ECE 697E  Trends in Software Exposed Architectures.
University of Massachusetts Amherst
Department of Electrical and Computer Engineering

InstructorCsaba Andras Moritz, Professor
email: andras@ecs.umass.edu, phone: 413-545-2442

Office: room KEB-309H
Secretary:   June Daehler, phone: 413-545 3621

Office hours: Thursday 2:30 - 4:00

Time: Tuesday-Thursday 1:00 - 2:15
Place: Marston 15
Schedule: [ see below or click]

Homework, prerequisite, material:  [ see below or click
ECE Academic Honesty Policy:  [ see below or click
Important deadlines: Nov 30, research paper.



Course Abstract:
Recent advances in semiconductor technologies make soon possible designing architectures with one billion transistors on a chip, enabling the design of highly parallel microprocessors and integration of processing and memory on the same chip. The promise of much higher performance is however somewhat overshadowed by the difficulty in extracting enough parallelism from applications and challenges in designing architectures that continue to scale with future technological advances. Furthermore, with the emergence of information appliances connected to the Internet (as well as other small embedded devices), focus is quickly shifting towards architectures that are optimized for low power consumption and real-time aspects. To easier accommodate this wider spectrum of design goals, compiler  and runtime technologies are being developed to implement some of the resource customization and management in software rather than hardware. New architectures are being proposed that either expose their internal hardware structure to software layers (software exposed architectures) or (more recently) that fully replace complex hardware with software smarts using the hardware mainly to speed up critical components (software dominated architectures or hardware-extended software-only solutions or software enabled architectures). These architectures can therefore be more flexible,  can  often accommodate different design goals such as low power, high performance, high predictability, and scalability, and new application domains.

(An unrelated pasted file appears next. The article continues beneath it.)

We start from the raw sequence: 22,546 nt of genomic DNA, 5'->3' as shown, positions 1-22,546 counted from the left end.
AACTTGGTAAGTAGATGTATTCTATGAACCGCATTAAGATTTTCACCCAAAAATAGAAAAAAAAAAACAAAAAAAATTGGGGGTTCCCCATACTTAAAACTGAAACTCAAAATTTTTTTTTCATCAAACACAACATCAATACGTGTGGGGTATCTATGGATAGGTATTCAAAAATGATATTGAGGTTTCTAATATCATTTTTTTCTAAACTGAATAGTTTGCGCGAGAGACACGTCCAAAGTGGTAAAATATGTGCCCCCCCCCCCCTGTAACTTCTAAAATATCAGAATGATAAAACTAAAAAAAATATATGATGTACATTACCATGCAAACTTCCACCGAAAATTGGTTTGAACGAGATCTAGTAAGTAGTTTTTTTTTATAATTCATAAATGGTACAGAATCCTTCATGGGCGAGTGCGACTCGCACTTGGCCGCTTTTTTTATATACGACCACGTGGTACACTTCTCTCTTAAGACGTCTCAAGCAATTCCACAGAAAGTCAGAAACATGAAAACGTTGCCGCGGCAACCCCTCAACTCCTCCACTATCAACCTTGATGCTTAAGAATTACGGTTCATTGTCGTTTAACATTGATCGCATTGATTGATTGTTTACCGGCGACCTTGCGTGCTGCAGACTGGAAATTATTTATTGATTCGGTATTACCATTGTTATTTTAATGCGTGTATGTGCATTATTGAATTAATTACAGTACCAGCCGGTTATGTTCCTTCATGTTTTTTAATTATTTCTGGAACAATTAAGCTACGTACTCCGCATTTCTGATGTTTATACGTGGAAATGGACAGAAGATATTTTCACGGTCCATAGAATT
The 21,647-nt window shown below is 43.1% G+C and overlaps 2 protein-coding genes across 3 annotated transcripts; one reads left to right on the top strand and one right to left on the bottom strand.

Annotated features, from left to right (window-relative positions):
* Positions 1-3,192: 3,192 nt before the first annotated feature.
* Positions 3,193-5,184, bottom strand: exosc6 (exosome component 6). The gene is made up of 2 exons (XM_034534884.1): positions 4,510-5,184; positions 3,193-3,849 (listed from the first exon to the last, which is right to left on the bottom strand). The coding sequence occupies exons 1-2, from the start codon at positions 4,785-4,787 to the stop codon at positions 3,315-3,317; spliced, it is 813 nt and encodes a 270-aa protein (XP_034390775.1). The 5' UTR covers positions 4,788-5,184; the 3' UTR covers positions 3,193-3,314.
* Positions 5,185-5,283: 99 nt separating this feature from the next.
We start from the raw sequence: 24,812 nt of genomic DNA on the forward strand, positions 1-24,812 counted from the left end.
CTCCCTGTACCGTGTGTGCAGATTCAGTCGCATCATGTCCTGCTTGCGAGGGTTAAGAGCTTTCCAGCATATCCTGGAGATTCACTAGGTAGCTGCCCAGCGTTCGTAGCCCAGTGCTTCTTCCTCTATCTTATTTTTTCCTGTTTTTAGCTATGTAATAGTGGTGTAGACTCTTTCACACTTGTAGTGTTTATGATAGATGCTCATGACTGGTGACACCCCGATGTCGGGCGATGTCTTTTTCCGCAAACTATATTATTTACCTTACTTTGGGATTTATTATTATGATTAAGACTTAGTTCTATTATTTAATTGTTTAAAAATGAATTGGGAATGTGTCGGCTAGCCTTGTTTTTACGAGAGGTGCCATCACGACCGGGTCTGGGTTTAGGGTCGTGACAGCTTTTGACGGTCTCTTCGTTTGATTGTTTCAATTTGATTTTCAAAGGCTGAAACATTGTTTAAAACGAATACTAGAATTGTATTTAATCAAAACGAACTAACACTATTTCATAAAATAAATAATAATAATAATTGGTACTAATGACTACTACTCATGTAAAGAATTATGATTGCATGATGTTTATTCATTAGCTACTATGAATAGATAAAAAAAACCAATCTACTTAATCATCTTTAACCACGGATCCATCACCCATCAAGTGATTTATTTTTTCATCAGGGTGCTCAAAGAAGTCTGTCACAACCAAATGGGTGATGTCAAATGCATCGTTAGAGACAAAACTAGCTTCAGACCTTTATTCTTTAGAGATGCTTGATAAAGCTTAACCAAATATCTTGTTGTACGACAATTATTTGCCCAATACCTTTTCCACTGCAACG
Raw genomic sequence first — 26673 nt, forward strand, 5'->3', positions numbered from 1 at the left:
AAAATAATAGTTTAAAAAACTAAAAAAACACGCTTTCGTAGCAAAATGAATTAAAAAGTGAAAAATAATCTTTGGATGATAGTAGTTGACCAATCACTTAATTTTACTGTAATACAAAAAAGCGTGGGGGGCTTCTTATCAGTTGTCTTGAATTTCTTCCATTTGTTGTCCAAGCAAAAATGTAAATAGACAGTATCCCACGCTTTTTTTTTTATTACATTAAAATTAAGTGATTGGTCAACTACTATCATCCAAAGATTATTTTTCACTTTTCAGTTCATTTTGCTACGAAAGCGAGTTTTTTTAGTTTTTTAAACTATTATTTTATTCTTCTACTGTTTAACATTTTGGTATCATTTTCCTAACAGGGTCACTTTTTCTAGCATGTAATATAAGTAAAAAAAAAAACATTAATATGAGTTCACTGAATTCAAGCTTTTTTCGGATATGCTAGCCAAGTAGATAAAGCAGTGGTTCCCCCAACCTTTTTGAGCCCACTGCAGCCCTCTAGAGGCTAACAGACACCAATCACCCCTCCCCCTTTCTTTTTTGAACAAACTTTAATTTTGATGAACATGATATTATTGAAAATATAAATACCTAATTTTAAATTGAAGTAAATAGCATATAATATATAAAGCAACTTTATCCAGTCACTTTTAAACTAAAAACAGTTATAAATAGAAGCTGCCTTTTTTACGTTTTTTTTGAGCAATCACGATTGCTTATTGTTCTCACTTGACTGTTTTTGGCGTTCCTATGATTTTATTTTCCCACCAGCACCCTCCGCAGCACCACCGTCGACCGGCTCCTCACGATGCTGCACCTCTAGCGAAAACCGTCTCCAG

In this class we discuss some of these proposals emphasizing on approaches for memory systems, virtualization, caching, speculation, distribution, and  reconfigurability. We will also look into emerging technologies for resource constrained computer systems (such as wireless devices and information appliances connected to the Internet) and  discuss some new compiler and modeling techniques used.  The objective of the class is to stimulate discussions about new related research ideas. Several guest lectures are  given by MIT researchers working in this research area.
(3 credits)


Homeworks/Grading:
Students are expected to give a  30-40 minutes presentation of one research paper (see guidelines here), to implement/evaluate a compiler technique used in FlexCache (to be released later)  or  to write a research paper (see guidelines here) based on a related research idea (see possible ideas here , and a tar ball of a paper I wrote for how to build it with latex).

Grading is based on 60% research paper or project work and 40% presentation and class activity.

Prerequisites: some understanding of computer system architecture and software systems

Material: research papers available online



Schedule:
(preliminary! check regularly for updated schedule):
 

Session: Date: Topic: Papers to read/comments:
Lecture 1 Sept 7  Introduction, Adminsitrativia Sign up for presentations.